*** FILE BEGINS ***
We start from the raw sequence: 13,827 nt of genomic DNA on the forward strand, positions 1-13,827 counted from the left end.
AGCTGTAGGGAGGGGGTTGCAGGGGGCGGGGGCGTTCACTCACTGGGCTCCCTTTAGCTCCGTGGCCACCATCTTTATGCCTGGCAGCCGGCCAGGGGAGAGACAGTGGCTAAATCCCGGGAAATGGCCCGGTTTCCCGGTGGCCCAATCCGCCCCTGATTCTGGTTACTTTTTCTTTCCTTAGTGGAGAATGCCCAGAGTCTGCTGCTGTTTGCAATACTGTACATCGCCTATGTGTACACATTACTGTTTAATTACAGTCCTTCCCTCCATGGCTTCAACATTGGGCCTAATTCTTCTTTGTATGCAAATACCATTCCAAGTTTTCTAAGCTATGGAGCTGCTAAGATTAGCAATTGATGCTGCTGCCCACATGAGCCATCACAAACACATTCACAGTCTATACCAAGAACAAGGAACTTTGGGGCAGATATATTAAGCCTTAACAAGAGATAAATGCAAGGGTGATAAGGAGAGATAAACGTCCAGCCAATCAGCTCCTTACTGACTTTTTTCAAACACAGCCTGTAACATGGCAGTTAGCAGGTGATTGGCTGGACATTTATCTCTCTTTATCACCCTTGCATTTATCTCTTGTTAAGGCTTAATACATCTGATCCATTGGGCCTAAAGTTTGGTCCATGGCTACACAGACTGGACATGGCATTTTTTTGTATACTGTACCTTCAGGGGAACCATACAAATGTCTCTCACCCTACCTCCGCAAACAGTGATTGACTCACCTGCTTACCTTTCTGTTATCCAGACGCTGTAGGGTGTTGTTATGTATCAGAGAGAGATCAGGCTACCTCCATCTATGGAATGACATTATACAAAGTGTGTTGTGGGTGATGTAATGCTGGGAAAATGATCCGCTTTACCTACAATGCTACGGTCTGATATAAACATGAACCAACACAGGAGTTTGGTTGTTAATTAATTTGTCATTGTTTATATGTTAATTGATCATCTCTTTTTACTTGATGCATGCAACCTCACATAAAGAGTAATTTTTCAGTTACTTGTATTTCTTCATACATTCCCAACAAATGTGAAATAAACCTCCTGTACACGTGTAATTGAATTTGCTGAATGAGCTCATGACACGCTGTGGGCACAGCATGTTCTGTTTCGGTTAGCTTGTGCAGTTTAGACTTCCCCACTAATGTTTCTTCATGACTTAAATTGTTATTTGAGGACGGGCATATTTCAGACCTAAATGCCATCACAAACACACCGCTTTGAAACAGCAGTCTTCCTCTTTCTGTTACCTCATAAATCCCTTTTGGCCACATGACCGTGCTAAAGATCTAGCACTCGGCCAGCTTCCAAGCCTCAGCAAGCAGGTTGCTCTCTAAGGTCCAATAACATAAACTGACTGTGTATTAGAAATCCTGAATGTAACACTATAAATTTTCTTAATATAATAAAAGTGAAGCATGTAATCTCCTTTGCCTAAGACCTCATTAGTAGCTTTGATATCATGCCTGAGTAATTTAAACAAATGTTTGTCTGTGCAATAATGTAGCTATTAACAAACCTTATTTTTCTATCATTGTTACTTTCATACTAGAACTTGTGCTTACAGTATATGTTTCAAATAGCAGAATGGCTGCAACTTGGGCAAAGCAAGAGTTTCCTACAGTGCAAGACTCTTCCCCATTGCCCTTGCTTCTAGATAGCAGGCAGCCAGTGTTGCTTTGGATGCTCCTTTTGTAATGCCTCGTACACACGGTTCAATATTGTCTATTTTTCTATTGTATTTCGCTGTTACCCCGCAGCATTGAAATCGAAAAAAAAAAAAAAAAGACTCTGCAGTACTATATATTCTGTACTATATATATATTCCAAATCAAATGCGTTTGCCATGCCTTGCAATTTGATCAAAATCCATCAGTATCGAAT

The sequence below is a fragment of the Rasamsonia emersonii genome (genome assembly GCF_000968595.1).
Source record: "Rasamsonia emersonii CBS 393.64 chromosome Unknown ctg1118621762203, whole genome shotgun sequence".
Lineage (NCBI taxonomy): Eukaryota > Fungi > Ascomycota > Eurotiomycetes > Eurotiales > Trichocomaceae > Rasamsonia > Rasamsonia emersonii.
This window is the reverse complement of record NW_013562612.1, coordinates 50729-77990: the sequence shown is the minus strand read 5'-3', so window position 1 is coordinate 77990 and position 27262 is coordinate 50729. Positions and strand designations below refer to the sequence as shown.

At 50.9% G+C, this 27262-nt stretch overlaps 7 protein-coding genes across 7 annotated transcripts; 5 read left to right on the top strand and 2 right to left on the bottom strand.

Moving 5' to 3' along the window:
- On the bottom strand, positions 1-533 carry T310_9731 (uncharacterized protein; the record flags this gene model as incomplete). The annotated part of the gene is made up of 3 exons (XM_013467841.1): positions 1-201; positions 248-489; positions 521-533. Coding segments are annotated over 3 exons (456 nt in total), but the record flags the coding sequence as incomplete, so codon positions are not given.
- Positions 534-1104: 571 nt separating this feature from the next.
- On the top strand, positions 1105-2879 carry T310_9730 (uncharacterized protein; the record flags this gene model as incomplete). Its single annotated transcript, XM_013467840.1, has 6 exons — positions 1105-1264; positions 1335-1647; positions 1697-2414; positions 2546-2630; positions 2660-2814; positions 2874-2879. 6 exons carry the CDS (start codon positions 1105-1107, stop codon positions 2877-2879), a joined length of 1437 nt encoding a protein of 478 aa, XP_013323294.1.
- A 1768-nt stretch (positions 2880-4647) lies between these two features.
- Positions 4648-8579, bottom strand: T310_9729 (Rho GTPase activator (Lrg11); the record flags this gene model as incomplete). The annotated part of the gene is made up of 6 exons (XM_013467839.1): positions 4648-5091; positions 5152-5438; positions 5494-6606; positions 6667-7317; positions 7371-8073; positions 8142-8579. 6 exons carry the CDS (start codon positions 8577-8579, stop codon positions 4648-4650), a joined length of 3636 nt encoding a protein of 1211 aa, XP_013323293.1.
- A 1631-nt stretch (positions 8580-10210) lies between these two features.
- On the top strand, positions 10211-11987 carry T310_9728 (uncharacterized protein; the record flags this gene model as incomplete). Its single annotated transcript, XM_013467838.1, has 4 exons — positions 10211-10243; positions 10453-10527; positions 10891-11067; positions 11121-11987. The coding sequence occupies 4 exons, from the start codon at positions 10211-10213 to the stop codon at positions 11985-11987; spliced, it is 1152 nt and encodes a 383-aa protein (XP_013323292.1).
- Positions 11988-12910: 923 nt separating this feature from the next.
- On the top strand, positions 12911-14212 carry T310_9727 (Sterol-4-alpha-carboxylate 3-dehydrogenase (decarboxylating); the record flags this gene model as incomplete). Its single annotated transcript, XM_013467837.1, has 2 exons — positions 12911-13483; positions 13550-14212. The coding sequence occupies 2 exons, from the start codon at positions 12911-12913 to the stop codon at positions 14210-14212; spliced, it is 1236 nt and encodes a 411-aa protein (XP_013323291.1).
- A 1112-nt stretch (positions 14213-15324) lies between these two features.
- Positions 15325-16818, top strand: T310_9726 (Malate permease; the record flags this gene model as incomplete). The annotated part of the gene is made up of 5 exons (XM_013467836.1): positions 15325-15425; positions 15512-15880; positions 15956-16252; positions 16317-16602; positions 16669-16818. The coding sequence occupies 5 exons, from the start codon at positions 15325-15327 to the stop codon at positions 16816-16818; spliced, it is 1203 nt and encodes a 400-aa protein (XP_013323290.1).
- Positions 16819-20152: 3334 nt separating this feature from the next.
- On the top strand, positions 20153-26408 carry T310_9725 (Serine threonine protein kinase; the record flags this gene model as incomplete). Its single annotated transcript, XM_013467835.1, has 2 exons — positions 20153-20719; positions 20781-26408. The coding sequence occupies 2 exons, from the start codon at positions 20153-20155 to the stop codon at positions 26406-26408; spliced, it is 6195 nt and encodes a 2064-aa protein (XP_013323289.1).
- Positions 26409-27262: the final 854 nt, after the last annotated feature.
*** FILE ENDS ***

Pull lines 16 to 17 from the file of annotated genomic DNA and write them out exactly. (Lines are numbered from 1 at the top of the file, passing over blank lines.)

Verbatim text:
- Positions 11988-12910: 923 nt separating this feature from the next.
- On the top strand, positions 12911-14212 carry T310_9727 (Sterol-4-alpha-carboxylate 3-dehydrogenase (decarboxylating); the record flags this gene model as incomplete). Its single annotated transcript, XM_013467837.1, has 2 exons — positions 12911-13483; positions 13550-14212. The coding sequence occupies 2 exons, from the start codon at positions 12911-12913 to the stop codon at positions 14210-14212; spliced, it is 1236 nt and encodes a 411-aa protein (XP_013323291.1).